The Delta Stewardship Council members were all ears when three experts from the U.S. Geological Survey Earthquake Center in Menlo Park reviewed the current level of understanding of earthquake forecasting for the Delta region at the Jan. 27-28 meeting. This was before the 9.0 magnitude earthquake on March 11 near the east coast of Honshu, Japan.
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The focus of this report was primarily on risk to the Delta levees.
All members of the council were present for the session on earthquake studies on the second day of the monthly meeting: Chairman Phil Isenberg, Council members Randy Fiorini, Don Nottoli, Patrick Johnston, Gloria Gray, Hank Nordhoff and Felicia Marcus.
The three scientists — geophysicist Jon Fletcher, and geologists Russell Graymer and David Schwartz — showed several maps of earthquake activity in and around the Delta, both historical and current. They also demonstrated the effect of shaking intensity along the Hayward fault near Pleasanton with an animated video.
Schwartz told the council, “The planet is literally cracked up.” Under land and under water around the world there are plates in motion. The Pacific and North American plates that meet over East Bay move about 40 mm a year. The plates are not monolithic, but are made up of a series of faults. Faults serve as stress relievers for energy building up underneath.
The USGS estimates that several million earthquakes occur in the world each year, but many go undetected because they occur in remote areas or have very small magnitudes. The USGS now locates about 50 earthquakes each day, or 20,000 a year.
The most common measurement used is the Richter scale. For each point on the Richter scale, the amount of energy released by the earthquake increases 32 times. For example a 5.0 magnitude earthquake releases 32 times the amount of energy as a 4.0 magnitude earthquake, which is 32 times as powerful as a 3.0 earthquake. The energy release measurement is the best indication of the destructive power of an earthquake. An earthquake measured at magnitude 6.7 or greater is considered a large earthquake.
“Stress shadow” lifts
Between 1850, when regular records began to be kept in California, and 1906, the Bay Area region literally rocked and rolled with earthquakes in the 5.6 to 6.3 range, said Schwartz.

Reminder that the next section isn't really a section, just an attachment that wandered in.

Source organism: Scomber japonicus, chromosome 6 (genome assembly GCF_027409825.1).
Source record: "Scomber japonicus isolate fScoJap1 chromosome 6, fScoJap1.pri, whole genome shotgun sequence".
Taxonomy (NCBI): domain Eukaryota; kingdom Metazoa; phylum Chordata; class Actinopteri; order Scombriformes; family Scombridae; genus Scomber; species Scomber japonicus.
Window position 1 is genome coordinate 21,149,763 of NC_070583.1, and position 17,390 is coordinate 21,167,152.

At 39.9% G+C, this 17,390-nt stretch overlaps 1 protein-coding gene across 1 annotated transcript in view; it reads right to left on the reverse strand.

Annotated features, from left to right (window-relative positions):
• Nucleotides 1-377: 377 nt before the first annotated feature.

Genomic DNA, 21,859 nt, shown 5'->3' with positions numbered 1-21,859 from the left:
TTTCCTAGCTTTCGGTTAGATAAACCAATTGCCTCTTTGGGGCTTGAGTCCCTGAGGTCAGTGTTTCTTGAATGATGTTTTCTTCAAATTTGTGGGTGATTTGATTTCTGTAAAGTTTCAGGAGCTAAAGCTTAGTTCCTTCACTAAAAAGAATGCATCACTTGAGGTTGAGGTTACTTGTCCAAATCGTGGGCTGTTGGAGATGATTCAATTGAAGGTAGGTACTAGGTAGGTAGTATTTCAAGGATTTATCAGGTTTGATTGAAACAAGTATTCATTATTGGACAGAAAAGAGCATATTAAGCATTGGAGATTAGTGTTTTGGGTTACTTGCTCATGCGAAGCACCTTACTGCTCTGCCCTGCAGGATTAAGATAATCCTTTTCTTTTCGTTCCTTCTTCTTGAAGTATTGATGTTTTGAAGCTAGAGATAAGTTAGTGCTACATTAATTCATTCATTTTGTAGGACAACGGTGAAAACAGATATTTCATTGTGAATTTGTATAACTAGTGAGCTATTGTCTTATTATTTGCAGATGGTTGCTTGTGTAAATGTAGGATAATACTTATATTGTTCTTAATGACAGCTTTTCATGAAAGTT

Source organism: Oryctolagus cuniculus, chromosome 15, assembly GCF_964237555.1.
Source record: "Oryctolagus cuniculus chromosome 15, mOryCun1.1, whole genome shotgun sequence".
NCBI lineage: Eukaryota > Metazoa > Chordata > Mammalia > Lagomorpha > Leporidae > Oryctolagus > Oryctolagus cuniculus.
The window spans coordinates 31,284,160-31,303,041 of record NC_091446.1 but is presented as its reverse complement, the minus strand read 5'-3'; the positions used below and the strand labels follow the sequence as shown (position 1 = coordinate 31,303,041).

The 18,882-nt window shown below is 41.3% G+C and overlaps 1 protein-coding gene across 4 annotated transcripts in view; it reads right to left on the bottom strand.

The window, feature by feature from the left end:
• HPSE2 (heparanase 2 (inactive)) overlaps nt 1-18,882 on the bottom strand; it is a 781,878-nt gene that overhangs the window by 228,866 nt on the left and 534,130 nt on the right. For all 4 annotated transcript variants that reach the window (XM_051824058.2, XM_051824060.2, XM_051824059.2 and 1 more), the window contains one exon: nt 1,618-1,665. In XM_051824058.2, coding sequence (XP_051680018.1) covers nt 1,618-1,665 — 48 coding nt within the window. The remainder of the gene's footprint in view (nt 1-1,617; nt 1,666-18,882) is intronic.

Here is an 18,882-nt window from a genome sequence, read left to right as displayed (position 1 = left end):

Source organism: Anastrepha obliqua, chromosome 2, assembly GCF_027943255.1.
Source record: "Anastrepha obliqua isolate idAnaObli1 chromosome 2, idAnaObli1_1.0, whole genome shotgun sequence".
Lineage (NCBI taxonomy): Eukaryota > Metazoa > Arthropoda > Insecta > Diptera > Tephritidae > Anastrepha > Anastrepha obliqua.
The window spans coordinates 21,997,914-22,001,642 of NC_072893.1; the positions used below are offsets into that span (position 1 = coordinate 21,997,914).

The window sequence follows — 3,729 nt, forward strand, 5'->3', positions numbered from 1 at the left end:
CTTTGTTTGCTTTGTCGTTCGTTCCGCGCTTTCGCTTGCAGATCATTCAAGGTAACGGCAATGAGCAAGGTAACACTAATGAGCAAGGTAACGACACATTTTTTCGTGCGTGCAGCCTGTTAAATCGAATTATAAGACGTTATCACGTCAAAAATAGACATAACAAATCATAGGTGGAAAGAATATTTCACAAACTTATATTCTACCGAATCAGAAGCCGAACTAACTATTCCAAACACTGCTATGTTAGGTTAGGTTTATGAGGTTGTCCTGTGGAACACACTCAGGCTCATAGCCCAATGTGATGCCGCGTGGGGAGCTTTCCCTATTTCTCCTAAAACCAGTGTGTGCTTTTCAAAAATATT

The 1906 San Francisco earthquake was measured at 7.8. Since then, there have been some moderate earthquakes in the area. The largest was the 1989 Loma Prieta earthquake, 70 miles south of the Bay Area, measured at 6.9.
Schwartz said that the energy released by the 1906 San Francisco quake released energy throughout the area, much like releasing air from a balloon. The scientific name for this relatively quiet period is “stress shadow.”
There were fewer and smaller magnitude earthquakes during the “stress shadow” period after 1906.
The 20th century was the time of rapid population growth in the region. It was also the time that supporting infrastructure was put in place.
With pressure building up in the earth’s crust over the last century, the USGS forecasts a 62 percent probability for at least one magnitude 6.7 or greater earthquake by 2032. USGS scientists expect there will be a series of large events on individual faults rather than one major earthquake similar to the one in 1906 San Francisco.
Schwartz said that most faults in the Bay Area have a strike-slip motion, in which blocks of earth shift horizontally past one another. The slip rate is the average rate of movement over years.
Thrust faults have a vertical motion, with one side moving up over the other. Thrust faults often do not reach the Earth’s surface, making them difficult to find. The 1994 Northridge earthquake occurred on a previously undiscovered, or blind thrust fault, as was the 1989 Loma Prieta earthquake.
There are thrust faults in the Delta, but the USGS expects the primary sources of strong ground motion in the Delta within the next 100 years will be from the large plate boundary in the East Bay. The East Bay fault group includes the Hayward, northern Calaveras, Greenville, and Concord-Green Valley strike-slip faults and the Mt. Diablo blind thrust fault.